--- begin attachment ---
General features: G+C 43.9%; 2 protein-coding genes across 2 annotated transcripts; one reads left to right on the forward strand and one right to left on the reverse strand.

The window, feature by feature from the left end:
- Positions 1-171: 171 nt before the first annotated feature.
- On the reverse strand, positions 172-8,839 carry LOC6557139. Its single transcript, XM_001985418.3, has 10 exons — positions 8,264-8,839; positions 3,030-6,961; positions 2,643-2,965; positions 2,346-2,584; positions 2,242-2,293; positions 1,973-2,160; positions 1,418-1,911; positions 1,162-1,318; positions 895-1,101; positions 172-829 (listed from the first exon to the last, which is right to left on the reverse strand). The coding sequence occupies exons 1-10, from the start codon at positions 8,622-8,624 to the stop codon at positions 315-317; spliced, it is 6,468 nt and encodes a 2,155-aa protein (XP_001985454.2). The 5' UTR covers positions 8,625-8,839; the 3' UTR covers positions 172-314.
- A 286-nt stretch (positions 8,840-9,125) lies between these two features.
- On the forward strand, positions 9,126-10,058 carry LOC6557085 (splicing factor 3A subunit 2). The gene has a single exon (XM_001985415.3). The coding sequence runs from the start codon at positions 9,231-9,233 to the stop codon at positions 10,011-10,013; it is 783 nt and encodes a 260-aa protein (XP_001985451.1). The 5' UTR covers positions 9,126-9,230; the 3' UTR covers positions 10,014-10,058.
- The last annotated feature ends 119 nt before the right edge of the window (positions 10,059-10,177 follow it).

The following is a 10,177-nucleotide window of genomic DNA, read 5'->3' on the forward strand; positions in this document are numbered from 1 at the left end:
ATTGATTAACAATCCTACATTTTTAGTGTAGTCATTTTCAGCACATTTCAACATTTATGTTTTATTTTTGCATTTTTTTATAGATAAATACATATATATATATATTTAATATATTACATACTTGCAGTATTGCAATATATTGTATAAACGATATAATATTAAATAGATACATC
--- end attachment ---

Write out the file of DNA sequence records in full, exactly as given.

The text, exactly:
General features: G+C 43.9%; 2 protein-coding genes across 2 annotated transcripts; one reads left to right on the forward strand and one right to left on the reverse strand.

The window, feature by feature from the left end:
- Positions 1-171: 171 nt before the first annotated feature.
- On the reverse strand, positions 172-8,839 carry LOC6557139. Its single transcript, XM_001985418.3, has 10 exons — positions 8,264-8,839; positions 3,030-6,961; positions 2,643-2,965; positions 2,346-2,584; positions 2,242-2,293; positions 1,973-2,160; positions 1,418-1,911; positions 1,162-1,318; positions 895-1,101; positions 172-829 (listed from the first exon to the last, which is right to left on the reverse strand). The coding sequence occupies exons 1-10, from the start codon at positions 8,622-8,624 to the stop codon at positions 315-317; spliced, it is 6,468 nt and encodes a 2,155-aa protein (XP_001985454.2). The 5' UTR covers positions 8,625-8,839; the 3' UTR covers positions 172-314.
- A 286-nt stretch (positions 8,840-9,125) lies between these two features.
- On the forward strand, positions 9,126-10,058 carry LOC6557085 (splicing factor 3A subunit 2). The gene has a single exon (XM_001985415.3). The coding sequence runs from the start codon at positions 9,231-9,233 to the stop codon at positions 10,011-10,013; it is 783 nt and encodes a 260-aa protein (XP_001985451.1). The 5' UTR covers positions 9,126-9,230; the 3' UTR covers positions 10,014-10,058.
- The last annotated feature ends 119 nt before the right edge of the window (positions 10,059-10,177 follow it).

The following is a 10,177-nucleotide window of genomic DNA, read 5'->3' on the forward strand; positions in this document are numbered from 1 at the left end:
ATTGATTAACAATCCTACATTTTTAGTGTAGTCATTTTCAGCACATTTCAACATTTATGTTTTATTTTTGCATTTTTTTATAGATAAATACATATATATATATATTTAATATATTACATACTTGCAGTATTGCAATATATTGTATAAACGATATAATATTAAATAGATACATC